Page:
Today I’ll review my winter backpacking sleep system. Your daytime shelter system consists of your clothes. Your nighttime system is a bit more complicated. It is important to think of both as “shelter systems.” A system isn’t just one thing, it is several components working together. A winter backpacking sleep system is a layered set of defenses designed to protect you from the environment.Continue reading Winter Backpacking Sleep System
Stealth Camping in the Catskills is a nice solution for camping further from roads and other people than designated sites allow. Designated sites in the Catskills tend to be near roads or trailheads and fill up early in the day. You’re allowed to camp outside of designated sites if you follow a few rules. Keep reading to learn more about stealth camping in the Catskills.Continue reading Stealth Camping in the Catskills
Planning Backpacking Trips is both an art and a science, but I know more about the science. When I plan a backpacking trip, I always start out by making a chart. I include as many campsites, road crossings, and other useful way-points as possible. I then list the cumulative mileage and elevation gain from the beginning to each way-point. Then I calculate cumulative hiking hours to each of these way-points. I use this chart to decide the ideal starting and ending point for each day of the trip.Continue reading Planning Backpacking Trips
In July of 2019, I took a small group of Argonauts from Hudson Valley Hikers up to Maine for a week. This was a real multi-adventure. We spent the first few days in Baxter State Park hiking the Appalachian Trail and climbing Katahdin. Then we took a day off hiking to raft down the Penobscot River. This post discusses the last leg of our trip: a 4 day backpack from Flagstaff Lake to Monson.Continue reading Maine Appalachian Trail: Flagstaff Lake to Monson
In May of 2019, I lead a group of backpackers from Hudson Valley Hikers on a trip in Southern Maine. Our plan was to hike from Rangeley to Grafton Notch, some 34 miles over rough mountains. Southern Maine has a reputation for being one of the most rugged sections of the Appalachian Trail. My biggest concern in the weeks leading up to this trip were late season snow conditions. The northeast had seen an unusual amount of snowfall in April and May. Many locals I spoke with warned me that snow in their yards had just recently melted. No one had any information on the trail at high elevations. There are no 4000 footers in this section, so no one had made any trip reports. We were going in blind.Continue reading Maine Appalachian Trail: Rangeley to Grafton Notch – ABORTED!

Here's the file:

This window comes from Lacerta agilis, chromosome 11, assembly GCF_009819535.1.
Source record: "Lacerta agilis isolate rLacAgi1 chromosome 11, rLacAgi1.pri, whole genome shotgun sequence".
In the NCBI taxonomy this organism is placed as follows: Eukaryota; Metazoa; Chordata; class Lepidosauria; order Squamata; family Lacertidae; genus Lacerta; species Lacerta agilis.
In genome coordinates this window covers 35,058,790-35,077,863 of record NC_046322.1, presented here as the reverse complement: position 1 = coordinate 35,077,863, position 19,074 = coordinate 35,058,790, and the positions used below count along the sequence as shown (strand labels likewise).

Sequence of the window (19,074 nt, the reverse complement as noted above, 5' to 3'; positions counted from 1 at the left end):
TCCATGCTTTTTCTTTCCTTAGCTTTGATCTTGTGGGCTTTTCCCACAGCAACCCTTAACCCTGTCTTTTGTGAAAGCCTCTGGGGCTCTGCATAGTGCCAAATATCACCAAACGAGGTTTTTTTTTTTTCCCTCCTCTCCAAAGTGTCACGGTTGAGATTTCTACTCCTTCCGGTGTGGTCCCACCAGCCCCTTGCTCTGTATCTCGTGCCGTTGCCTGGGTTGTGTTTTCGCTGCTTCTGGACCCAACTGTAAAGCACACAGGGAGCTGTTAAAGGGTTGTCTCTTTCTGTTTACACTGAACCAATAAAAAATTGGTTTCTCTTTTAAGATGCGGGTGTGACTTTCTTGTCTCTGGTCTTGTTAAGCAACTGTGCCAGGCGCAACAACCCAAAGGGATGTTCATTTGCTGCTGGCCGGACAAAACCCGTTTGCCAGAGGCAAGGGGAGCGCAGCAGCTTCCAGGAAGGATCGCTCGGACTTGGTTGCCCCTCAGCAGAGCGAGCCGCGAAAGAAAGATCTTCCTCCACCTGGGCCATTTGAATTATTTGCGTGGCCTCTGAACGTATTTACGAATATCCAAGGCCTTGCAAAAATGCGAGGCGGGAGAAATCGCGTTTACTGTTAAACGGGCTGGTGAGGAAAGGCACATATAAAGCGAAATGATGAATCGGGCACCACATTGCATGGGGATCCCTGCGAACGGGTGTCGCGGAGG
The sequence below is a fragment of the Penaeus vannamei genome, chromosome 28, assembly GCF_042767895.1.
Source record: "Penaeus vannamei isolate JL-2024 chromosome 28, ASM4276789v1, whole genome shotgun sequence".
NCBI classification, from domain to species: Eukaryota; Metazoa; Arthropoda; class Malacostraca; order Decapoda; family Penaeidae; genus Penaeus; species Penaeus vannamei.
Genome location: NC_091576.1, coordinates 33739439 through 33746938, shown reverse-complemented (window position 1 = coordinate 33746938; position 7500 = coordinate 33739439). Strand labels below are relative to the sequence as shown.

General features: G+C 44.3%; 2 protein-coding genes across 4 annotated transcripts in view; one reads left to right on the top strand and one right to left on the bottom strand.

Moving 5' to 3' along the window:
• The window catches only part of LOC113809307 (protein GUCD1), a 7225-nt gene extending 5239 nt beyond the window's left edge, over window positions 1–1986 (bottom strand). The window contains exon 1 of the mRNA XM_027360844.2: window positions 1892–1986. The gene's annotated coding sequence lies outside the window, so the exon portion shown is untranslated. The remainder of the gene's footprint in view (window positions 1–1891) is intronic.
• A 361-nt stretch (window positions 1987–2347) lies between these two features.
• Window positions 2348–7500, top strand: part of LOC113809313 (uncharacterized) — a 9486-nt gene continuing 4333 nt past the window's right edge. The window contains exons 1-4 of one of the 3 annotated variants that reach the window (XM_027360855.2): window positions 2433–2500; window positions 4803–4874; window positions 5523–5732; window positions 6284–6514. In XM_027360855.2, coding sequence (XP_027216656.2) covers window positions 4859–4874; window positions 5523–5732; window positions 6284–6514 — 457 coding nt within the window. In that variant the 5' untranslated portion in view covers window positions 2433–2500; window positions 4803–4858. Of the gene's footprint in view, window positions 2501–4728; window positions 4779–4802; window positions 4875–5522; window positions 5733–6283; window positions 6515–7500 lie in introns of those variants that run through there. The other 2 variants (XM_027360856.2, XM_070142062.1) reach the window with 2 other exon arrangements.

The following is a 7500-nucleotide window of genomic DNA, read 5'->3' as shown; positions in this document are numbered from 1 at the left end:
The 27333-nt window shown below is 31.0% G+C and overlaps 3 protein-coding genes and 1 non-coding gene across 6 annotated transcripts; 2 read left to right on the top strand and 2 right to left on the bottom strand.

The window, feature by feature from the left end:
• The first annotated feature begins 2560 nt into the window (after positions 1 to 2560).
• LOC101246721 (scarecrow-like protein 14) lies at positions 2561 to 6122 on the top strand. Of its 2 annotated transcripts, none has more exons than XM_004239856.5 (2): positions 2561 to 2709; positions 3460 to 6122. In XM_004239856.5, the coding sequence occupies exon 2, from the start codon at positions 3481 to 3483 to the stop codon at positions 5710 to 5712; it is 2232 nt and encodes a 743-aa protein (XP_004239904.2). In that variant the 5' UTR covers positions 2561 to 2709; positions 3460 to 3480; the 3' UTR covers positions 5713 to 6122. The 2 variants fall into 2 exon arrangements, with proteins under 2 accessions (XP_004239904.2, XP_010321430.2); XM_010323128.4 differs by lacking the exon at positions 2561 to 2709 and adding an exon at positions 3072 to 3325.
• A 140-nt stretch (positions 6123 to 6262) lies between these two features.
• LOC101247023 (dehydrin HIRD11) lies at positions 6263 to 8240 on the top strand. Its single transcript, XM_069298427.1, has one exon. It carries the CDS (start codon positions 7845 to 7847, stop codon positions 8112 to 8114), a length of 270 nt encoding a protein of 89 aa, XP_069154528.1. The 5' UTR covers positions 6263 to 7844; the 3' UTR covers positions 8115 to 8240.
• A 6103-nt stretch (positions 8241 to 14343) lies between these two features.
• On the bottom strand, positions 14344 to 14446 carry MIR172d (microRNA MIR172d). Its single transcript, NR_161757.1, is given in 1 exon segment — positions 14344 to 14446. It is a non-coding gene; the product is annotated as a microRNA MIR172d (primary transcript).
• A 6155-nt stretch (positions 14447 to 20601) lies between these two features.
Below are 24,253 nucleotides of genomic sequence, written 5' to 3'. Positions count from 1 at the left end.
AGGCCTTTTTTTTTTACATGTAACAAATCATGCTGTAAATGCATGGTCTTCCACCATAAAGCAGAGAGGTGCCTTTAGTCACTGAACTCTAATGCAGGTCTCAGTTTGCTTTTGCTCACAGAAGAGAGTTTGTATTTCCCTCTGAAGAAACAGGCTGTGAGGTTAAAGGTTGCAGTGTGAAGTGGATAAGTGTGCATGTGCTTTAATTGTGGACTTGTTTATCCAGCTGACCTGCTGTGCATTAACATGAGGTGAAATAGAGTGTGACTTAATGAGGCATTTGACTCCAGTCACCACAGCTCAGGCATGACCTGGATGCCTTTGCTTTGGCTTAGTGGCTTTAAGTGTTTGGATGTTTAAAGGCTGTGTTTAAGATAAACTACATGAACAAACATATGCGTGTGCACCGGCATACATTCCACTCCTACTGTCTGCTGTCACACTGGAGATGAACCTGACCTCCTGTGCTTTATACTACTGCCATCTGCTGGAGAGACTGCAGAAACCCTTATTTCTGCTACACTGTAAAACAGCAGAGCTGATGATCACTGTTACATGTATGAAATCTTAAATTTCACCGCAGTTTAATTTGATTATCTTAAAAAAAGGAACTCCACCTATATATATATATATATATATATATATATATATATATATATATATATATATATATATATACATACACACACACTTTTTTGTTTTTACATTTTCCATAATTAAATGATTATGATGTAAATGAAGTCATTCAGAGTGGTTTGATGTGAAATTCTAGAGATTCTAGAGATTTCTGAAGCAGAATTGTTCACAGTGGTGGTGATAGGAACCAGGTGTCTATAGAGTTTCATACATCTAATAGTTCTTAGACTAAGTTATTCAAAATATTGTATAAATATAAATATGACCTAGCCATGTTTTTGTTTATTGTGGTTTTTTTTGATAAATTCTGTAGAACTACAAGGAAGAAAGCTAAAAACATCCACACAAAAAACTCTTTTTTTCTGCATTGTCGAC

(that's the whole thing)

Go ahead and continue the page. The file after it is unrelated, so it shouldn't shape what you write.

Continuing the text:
In September of 2019, I went on a solo hike of the Appalachian Trail from Rangely Flagstaff Lake. You can read about my the trip in detail in my multi-part trip report. This post serves as a summary for those who may want to hike this section themselves.Continue reading Maine Appalachian Trail: Rangeley to Flagstaff Lake
When I was learning to backpack, I found it helpful when others posted their gear lists. It gave me a reference point for the kinds of things I needed, what I was doing right, and what I could be doing better. That said, there is no “one size fits all” gear list. There are a number of personal factors that go into making a gear list, such as size, weight, fitness level, and need for comfort. It also matters where and when you plan to go backpacking. One must factor in temperature, precipitation, terrain, water availability and natural shelter, among other things.
Updated for 2018!
Ahead of my upcoming “Intro to Backpacking” event, Katherine asks about planning group backpacking trips:
I have gone on several week-long backpacking trips before, but have not been the one to organize them; what does planning a 3-4 day backpacking trip involve? I don’t want to be responsible for … weighing people down… How do you distribute gear that everyone will be using?
A few months ago, I started planning a series of backpacking trips to take place in New Hampshire’s White Mountains this coming summer. Because I was planning the trips so far in advance, weather forecasts were not yet available. I wanted to give my participants a good idea of what weather we might expect so that they could buy the proper equipment, particularly quilts or sleeping bags. To do this, I looked historical records to produce my own long-term weather forecasts for advanced trip planning. Continue reading Using Historic Weather Data to Select a Quilt or Sleeping Bag
This post discusses a sample backpacking meal plan. The fourth priority on our Rules of Three list is food. While you can survive for about three weeks without eating, you won’t be able to travel very far. In order to keep up a strong traveling pace, a backpacker must consume anywhere from three to five thousand calories per day. Calories are energy and energy is what keeps you moving. Continue reading Sample Backpacking Meal Plan